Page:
Association v. U.S. Corps of Engineers, , 145 F.3d 1399, 46 ERC 1769 (D.C. Cir., 1998)). That decision invalidated the
so-called Tulloch rule, which sought to regulate dredging
activities by calling this incidental fallback a regulable discharge.
The question of incidental fallback was discussed in the Dec. 10 oral arguments.
"The Court is focused on these issues now," Bishop said, "and typically after a four-four split the Court looks for a
similar case that does not have the same recusal problem." Considering Kennedy's position in Solid Waste Agency of
Northern Cook County v. U.S. Army Corps of Engineers, 248 F.3d 1159, 52 ERC 1128 (2001); 7 DEN AA-1, 01/10/01, 248
F.3d 1159, 52 ERC 1128 (2001); 7 DEN AA-1, 01/10/01,
Bishop said he was hopeful that a different result will occur when the Supreme Court again addresses the issue.
One of the cases that may move forward as a result is pending litigation involving the National Association of
Homebuilders, who challenged a Clinton-era regulation that sought to address what has become known as the Tulloch
decision. The January 2001 rule was held up for review by the Bush administration, but was eventually released
untouched in April 2001 (66 Fed. Reg. 4549; 74 DEN AA-1,4/17/01).
The homebuilders challenged the regulation saying the corps defined "incidental fallback" too narrowly and have tried to
assert jurisdiction over all removal activities in wetlands contrary to the Clean Water Act (National Association of
Homebuilders v. U.S. Army Corps of Engineers, D.D.C., 1:01 CV 00-274, filed 2/6/01).
Settlement discussions in the case broke down, Virginia Albrecht, the Hunton and Williams attorney
representing NAHB, told BNA Dec. 16. However, the plaintiffs held off on the case once they heard that the Supreme Court would hear
the Borden Ranch case, she said.
She called the appeals court decision in that case "a strong opinion that says [the federal
government can] take jurisdiction based on a finding that if something causes environmental damage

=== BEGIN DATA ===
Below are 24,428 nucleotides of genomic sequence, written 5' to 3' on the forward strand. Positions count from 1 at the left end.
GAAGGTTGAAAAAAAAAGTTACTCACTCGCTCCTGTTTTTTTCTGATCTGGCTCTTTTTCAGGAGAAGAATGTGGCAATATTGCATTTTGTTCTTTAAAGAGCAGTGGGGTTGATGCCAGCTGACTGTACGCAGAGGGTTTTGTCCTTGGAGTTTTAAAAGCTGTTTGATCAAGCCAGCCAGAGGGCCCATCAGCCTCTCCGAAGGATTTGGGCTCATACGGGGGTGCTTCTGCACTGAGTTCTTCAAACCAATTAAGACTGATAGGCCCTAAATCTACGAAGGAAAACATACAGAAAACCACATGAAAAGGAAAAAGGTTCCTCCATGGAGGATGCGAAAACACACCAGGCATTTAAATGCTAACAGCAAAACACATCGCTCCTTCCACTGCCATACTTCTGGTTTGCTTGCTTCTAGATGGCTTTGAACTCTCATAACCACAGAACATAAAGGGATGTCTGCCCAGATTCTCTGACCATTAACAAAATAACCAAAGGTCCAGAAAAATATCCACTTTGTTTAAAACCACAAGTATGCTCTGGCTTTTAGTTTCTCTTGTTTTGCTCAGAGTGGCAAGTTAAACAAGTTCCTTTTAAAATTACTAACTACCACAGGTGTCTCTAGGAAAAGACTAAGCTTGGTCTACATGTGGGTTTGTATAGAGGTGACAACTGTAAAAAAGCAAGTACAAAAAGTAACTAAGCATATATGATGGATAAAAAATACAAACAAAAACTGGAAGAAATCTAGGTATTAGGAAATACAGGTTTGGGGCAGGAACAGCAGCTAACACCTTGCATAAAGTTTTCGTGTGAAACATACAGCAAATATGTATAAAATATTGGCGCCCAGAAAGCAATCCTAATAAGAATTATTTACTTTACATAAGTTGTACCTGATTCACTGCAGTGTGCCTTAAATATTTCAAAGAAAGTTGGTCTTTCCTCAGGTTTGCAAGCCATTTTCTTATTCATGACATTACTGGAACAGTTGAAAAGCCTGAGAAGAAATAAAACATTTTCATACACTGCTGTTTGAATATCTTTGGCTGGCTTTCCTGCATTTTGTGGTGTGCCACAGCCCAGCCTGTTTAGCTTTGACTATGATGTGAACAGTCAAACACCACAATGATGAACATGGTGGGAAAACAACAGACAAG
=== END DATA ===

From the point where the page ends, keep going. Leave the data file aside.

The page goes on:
without regard to whether it's a discharge."
The question will be back before the court, she predicted, and maybe in the form of the NAHB challenge of the so-called
"Tulloch fix" regulation.
"We will pursue it with vigor," she said, adding that the plaintiffs will now try to get a briefing schedule. "We were
hoping the Supreme Court would cast light on this."
Patrick Parenteau, a professor at the Vermont Law School who filed briefs on behalf of the Association of State Wetlands
Managers, characterized the Supreme Court decision as "a bullet dodged."
Many who support increased protections for wetlands "held our breath" pending a decision, fearing that the high court
would deal "another blow to the 404 program," he said.
The concern in the Borden Ranch case was not so much deep ripping, but rather expanding the category of activities not
subject to wetlands permitting requirements, he said.
The battleground in wetlands policy, he said, is not so much discharging or adding material, but excavating and
extracting, Parenteau said, adding that these issues are why mining and homebuilding interests all filed briefs in the case.
According to the latest figures from the Fish and Wildlife Service, about 58,000 acres of wetlands are lost each year.
Parenteau said this is mostly from land-clearing and excavation activities.